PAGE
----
ii highlights four funds from its Super 60 and ACE 40 lists: Artemis Income, Vanguard FTSE UK Equity Income, Man GLG Income Professional, and Janus Henderson UK Responsible Income.
The Artemis Income fund, launched 21 years ago by Adrian Frost and now co-managed by him alongside Nick Shenton and Andy Marsh, aims to outperform the FTSE All Share and provide a growing income and dividend yield.
‘The team hunt for companies with attractive free cash flow yields, with the goal of constructing a portfolio that generates cash flow in excess of the market,’ says Lipski.
Last year Artemis marginally outperformed the FTSE All Share and IA sector.
Lipski also highlights Vanguard FTSE UK Equity Income as a good option for investors looking for rising income.
‘This is a passive fund, and also a member of the Super 60 list, which had a 12-month yield of 5.5 per cent at the end of 2022. The fund physically invests in the constituents of the FTSE UK Equity Income index, which consists of shares ‘that are expected to pay dividends that generally are higher than average.’
Investment trusts also offer opportunity for income because, unlike open-ended funds, trusts can hold back up to 15 per cent from their investments and use it supplement dividends in future years.
ii highlights global equity income trust Murray International, which returned 20.7 per cent last year.
‘Managed by Bruce Stout, it has been a beneficiary, to date at least, of the change in macroeconomic conditions, which has resulted in sentiment shifting away from high-growth strategies. It has a value focus, and a bias towards Asia and emerging markets.’
It also recommends Super 60 rated City of London, which is unrivalled when it comes to payouts having increased its dividend for 56 consecutive years.
Hollands singles out Temple Bar trust, which is managed by Nick Purves and Ian Lance.
‘They seek to invest in good quality companies with strong balance sheets that are nevertheless trading at attractive valuations, with a balance between large and smaller/medium sized companies.
‘They also have the flexibility to invest in selected overseas stocks, with French oil giant Total Energies being one such example in the current top ten.
‘This is a high conviction rather than a very diversified portfolio of circa 30 stocks. The approach is buy-and-hold, with relatively low turnover.’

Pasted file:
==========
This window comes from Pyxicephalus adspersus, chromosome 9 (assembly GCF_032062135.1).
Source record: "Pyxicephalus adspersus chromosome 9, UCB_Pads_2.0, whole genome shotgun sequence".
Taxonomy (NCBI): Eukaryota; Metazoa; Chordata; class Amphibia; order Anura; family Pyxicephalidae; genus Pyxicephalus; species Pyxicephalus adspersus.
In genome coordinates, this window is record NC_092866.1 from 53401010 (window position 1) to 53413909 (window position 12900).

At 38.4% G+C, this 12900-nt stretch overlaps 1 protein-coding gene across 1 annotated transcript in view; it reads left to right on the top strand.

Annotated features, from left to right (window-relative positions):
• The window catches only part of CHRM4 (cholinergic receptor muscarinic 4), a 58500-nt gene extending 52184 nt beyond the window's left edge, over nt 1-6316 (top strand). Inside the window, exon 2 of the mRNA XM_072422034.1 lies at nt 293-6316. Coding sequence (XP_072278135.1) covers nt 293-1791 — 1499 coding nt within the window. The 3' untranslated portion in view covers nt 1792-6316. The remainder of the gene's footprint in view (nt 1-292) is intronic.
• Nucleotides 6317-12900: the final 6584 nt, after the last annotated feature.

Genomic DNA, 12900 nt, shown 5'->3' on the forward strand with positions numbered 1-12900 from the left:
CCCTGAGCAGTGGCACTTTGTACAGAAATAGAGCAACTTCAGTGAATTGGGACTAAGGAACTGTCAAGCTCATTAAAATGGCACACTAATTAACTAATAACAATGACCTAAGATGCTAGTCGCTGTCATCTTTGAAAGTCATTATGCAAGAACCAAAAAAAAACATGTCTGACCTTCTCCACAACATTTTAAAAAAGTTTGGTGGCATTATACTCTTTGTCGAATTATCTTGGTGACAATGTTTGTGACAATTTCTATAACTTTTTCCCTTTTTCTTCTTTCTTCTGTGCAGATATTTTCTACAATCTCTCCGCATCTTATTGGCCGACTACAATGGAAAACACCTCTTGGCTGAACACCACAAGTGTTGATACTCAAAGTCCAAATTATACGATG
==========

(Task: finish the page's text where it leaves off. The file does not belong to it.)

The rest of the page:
Is it a good time to invest in the US?
US-focused funds and trusts have been popular for many years but after a period of underperformance last year, appetite is waning.
The S&P 500 lost 19.4 per cent last year, recording its worst year since the financial crisis.
Jason Hollands, managing director of Bestinvest, is cautious of US equities
Bestinvest is now cautious of investing in the US and its preferred pick is the relatively defensive Dodge & Cox Worldwide US Stock Fund, which focuses on companies with strong valuations.
‘We are wary about US equities as the market has a strong bias to ‘growth’ sectors, which remain vulnerable in a world of rising interest rates and where there is potential for a US recession on the horizon which isn’t priced into current valuations,’ says Hollands.
‘Dollar depreciation is another risk for UK based investors that could eat away at returns. Given most global equity funds are over 60% invested in US equities, investors might also want to bear this in mind before piling into global equity funds this ISA season.’
Instead, Bestinvest prefers UK equities and Asia/Emerging Markets which have been largely unloved, meaning many investors will have scope to add to these areas.
Hollands highlights Liontrust UK Growth, which invests in UK large and mid caps, and Fidelity Special Situations, which holds nearly half of the portfolio in smaller companies.
In emerging markets, Templeton Emerging Markets investment trust ‘is the grandaddy of emerging market funds’, says Hollands.
The trust holds over 80 companies in its portfolio, with the majority invested in Asia although there is some exposure to Latin America.
Bestinvest’s other top pick is the Aubrey Global Emerging Markets Opportunities, which focuses on the growth of the emerging market consumer and therefore the vast majority of the portfolio is held in consumer discretionary and consumer staples companies.
‘India is a key strand of the fund, representing 41% of the fund (India represents about 13 per cent of the MSCI Emerging Markets Index) while Chinese companies are c 30 per cent of the fund,’ says Hollands.
‘The reopening of the Chinese economy this year should benefit the fund as consumers spend savings accumulated during the lockdowns and the Indian government will also remain acutely focused on the economy in the run up to next year’s elections. The fund is quite concentrated, with 36 holdings.’